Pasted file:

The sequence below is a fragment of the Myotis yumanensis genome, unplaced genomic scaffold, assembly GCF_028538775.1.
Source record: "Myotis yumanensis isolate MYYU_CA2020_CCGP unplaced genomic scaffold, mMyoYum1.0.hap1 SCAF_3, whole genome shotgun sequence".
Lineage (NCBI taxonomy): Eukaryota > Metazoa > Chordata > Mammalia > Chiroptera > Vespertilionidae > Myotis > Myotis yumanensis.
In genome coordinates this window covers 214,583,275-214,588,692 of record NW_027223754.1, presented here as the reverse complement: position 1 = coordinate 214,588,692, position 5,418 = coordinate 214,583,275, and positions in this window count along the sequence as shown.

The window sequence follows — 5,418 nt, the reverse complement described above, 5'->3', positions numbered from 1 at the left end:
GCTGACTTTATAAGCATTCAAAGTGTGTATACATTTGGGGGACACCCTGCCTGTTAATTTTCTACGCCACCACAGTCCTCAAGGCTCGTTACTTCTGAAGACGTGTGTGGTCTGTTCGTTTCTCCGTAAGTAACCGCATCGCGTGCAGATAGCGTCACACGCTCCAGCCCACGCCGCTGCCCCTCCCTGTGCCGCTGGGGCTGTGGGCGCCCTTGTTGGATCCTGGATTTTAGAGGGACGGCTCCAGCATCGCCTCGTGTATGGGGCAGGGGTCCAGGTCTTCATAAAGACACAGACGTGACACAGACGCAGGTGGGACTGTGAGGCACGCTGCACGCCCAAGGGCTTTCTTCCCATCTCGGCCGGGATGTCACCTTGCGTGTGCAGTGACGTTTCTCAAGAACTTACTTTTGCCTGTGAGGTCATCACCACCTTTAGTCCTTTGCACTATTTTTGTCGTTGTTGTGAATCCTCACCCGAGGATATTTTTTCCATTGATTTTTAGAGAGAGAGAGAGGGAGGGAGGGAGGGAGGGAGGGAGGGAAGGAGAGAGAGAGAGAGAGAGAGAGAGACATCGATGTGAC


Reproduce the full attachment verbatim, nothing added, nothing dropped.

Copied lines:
The sequence below is a fragment of the Myotis yumanensis genome, unplaced genomic scaffold, assembly GCF_028538775.1.
Source record: "Myotis yumanensis isolate MYYU_CA2020_CCGP unplaced genomic scaffold, mMyoYum1.0.hap1 SCAF_3, whole genome shotgun sequence".
Lineage (NCBI taxonomy): Eukaryota > Metazoa > Chordata > Mammalia > Chiroptera > Vespertilionidae > Myotis > Myotis yumanensis.
In genome coordinates this window covers 214,583,275-214,588,692 of record NW_027223754.1, presented here as the reverse complement: position 1 = coordinate 214,588,692, position 5,418 = coordinate 214,583,275, and positions in this window count along the sequence as shown.

The window sequence follows — 5,418 nt, the reverse complement described above, 5'->3', positions numbered from 1 at the left end:
GCTGACTTTATAAGCATTCAAAGTGTGTATACATTTGGGGGACACCCTGCCTGTTAATTTTCTACGCCACCACAGTCCTCAAGGCTCGTTACTTCTGAAGACGTGTGTGGTCTGTTCGTTTCTCCGTAAGTAACCGCATCGCGTGCAGATAGCGTCACACGCTCCAGCCCACGCCGCTGCCCCTCCCTGTGCCGCTGGGGCTGTGGGCGCCCTTGTTGGATCCTGGATTTTAGAGGGACGGCTCCAGCATCGCCTCGTGTATGGGGCAGGGGTCCAGGTCTTCATAAAGACACAGACGTGACACAGACGCAGGTGGGACTGTGAGGCACGCTGCACGCCCAAGGGCTTTCTTCCCATCTCGGCCGGGATGTCACCTTGCGTGTGCAGTGACGTTTCTCAAGAACTTACTTTTGCCTGTGAGGTCATCACCACCTTTAGTCCTTTGCACTATTTTTGTCGTTGTTGTGAATCCTCACCCGAGGATATTTTTTCCATTGATTTTTAGAGAGAGAGAGAGGGAGGGAGGGAGGGAGGGAGGGAGGGAAGGAGAGAGAGAGAGAGAGAGAGAGAGACATCGATGTGAC